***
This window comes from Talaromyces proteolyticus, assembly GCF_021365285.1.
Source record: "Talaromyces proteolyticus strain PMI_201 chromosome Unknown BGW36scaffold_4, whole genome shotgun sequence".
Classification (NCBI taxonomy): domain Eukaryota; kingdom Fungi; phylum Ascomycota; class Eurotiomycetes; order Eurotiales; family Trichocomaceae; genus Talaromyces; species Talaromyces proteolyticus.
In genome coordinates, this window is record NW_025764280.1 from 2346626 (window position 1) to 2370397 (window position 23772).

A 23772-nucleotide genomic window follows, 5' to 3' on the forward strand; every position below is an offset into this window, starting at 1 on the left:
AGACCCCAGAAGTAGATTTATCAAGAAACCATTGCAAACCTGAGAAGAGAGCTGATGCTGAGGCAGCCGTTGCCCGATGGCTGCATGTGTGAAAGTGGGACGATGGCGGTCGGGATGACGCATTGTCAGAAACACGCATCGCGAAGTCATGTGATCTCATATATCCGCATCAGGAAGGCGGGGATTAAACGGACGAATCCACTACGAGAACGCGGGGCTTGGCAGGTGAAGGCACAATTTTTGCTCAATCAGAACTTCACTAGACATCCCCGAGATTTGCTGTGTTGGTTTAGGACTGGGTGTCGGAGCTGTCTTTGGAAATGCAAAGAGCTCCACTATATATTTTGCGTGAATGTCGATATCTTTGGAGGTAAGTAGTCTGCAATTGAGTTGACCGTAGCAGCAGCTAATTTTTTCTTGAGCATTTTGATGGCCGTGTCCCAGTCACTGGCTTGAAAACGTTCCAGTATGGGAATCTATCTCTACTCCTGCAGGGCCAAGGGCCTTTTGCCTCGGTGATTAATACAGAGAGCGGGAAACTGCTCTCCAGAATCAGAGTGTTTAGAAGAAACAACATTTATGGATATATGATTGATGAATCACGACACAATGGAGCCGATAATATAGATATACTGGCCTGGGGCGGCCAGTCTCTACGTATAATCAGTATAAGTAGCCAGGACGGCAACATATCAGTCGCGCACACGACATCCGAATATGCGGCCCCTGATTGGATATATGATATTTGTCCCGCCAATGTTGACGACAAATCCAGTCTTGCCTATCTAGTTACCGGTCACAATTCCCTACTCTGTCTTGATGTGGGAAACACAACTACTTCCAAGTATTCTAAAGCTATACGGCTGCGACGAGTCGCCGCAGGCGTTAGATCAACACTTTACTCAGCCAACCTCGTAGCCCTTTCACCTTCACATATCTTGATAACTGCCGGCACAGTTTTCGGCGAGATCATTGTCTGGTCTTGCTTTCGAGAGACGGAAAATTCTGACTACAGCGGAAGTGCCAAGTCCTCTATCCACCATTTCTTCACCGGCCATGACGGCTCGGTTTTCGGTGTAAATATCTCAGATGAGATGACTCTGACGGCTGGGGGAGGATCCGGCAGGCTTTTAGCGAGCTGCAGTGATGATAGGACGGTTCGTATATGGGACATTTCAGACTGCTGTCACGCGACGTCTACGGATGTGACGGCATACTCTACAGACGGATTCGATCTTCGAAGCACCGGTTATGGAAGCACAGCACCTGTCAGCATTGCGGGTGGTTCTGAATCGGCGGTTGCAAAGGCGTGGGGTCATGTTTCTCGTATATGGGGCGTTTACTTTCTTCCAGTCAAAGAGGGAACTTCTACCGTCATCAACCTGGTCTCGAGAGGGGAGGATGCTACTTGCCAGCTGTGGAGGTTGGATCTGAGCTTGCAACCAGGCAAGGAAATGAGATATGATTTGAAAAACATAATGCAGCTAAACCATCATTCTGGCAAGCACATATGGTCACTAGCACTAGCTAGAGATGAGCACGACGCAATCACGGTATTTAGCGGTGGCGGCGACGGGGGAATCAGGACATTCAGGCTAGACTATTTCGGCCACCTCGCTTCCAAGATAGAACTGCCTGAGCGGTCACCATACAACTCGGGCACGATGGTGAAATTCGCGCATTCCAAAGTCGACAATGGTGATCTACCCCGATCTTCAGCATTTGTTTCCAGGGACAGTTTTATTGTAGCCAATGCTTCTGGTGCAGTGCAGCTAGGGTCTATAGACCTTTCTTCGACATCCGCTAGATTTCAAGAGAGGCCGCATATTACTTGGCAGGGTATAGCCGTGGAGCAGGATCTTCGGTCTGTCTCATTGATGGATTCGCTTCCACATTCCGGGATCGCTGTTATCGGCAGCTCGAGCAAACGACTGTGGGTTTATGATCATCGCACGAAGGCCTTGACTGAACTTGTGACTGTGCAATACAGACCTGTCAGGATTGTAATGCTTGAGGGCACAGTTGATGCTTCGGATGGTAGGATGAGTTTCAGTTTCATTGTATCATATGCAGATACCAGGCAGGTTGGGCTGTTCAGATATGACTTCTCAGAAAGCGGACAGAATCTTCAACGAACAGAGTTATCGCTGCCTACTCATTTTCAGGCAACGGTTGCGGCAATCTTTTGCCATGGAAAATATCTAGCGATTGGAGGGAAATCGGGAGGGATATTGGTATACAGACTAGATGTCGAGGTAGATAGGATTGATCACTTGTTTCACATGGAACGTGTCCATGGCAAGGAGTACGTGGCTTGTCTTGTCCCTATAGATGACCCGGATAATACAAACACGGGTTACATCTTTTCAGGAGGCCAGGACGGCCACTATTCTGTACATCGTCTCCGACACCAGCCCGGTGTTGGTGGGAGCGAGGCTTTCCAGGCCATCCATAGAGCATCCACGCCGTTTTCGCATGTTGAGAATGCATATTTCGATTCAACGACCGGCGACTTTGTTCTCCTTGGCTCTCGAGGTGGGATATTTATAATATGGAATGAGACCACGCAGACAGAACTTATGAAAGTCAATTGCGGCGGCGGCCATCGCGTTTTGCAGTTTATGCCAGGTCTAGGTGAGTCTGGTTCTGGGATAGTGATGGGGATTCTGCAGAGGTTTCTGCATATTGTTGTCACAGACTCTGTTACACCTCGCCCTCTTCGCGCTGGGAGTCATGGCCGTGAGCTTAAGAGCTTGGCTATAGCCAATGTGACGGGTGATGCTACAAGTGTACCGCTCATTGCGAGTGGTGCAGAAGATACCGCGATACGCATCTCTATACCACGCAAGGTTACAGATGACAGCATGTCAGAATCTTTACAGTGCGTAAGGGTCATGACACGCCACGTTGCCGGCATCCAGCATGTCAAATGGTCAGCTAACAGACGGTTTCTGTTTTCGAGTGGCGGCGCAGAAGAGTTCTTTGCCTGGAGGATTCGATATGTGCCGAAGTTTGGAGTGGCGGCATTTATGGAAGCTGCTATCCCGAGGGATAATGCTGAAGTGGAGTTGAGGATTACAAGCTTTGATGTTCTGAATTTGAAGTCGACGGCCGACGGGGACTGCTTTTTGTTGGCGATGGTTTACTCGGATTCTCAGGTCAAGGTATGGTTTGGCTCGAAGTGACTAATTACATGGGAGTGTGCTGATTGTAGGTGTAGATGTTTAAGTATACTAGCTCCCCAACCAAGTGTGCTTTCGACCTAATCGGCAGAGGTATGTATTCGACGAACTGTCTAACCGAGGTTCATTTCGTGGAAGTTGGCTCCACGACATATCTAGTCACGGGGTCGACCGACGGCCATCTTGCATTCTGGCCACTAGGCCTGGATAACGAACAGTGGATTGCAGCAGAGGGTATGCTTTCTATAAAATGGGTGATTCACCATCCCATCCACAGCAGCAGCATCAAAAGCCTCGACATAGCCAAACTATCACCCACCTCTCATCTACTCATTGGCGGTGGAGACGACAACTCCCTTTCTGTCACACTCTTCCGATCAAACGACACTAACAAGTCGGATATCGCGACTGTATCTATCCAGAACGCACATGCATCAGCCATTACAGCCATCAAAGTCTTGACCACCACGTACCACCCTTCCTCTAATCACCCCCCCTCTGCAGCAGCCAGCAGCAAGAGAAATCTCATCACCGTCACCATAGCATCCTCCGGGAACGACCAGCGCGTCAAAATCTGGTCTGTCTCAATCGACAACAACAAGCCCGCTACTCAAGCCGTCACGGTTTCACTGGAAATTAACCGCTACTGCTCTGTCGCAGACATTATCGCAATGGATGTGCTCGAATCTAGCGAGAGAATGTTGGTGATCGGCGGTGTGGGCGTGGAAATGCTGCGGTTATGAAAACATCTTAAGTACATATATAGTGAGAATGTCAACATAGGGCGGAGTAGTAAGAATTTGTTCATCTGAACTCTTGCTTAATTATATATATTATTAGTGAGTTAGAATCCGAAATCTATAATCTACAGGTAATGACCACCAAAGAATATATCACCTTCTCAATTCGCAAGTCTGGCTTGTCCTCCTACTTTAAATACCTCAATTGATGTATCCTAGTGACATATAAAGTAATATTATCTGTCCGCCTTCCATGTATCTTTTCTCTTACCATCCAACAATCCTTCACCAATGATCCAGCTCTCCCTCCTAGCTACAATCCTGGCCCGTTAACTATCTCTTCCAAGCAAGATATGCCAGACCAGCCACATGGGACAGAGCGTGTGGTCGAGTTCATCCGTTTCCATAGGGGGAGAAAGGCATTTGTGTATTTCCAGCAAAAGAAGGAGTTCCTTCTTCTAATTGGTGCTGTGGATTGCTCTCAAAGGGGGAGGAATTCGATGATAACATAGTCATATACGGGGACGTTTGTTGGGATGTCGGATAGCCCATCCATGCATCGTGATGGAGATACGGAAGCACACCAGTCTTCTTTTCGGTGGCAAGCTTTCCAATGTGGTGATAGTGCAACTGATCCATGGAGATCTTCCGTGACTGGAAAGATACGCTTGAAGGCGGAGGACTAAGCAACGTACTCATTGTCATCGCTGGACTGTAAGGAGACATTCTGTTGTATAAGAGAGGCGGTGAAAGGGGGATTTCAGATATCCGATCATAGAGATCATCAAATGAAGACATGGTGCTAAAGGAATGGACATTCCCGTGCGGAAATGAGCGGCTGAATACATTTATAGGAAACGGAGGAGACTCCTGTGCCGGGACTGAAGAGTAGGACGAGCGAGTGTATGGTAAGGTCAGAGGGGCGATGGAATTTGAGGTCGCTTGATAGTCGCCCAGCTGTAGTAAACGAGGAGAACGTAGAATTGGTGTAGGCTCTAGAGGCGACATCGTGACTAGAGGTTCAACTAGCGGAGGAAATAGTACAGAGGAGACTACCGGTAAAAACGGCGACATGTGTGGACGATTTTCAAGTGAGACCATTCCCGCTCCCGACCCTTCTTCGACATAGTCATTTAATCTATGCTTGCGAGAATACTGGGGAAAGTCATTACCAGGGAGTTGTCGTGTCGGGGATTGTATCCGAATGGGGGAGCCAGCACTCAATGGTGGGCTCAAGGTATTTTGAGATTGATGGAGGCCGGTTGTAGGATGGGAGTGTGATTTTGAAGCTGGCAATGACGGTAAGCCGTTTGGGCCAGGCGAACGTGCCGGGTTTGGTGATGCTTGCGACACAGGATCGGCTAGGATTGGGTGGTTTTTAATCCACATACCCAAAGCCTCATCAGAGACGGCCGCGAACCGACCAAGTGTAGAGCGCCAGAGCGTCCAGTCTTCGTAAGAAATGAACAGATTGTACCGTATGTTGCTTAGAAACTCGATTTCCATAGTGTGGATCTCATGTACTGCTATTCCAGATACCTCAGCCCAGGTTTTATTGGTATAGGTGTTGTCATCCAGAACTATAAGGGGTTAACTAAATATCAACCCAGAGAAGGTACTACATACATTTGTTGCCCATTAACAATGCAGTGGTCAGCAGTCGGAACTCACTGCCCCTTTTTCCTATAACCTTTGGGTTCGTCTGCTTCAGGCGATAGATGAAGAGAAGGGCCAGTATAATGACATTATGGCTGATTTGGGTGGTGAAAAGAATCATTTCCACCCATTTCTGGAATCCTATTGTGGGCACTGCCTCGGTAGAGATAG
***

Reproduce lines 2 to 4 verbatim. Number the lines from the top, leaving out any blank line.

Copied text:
Source record: "Talaromyces proteolyticus strain PMI_201 chromosome Unknown BGW36scaffold_4, whole genome shotgun sequence".
Classification (NCBI taxonomy): domain Eukaryota; kingdom Fungi; phylum Ascomycota; class Eurotiomycetes; order Eurotiales; family Trichocomaceae; genus Talaromyces; species Talaromyces proteolyticus.
In genome coordinates, this window is record NW_025764280.1 from 2346626 (window position 1) to 2370397 (window position 23772).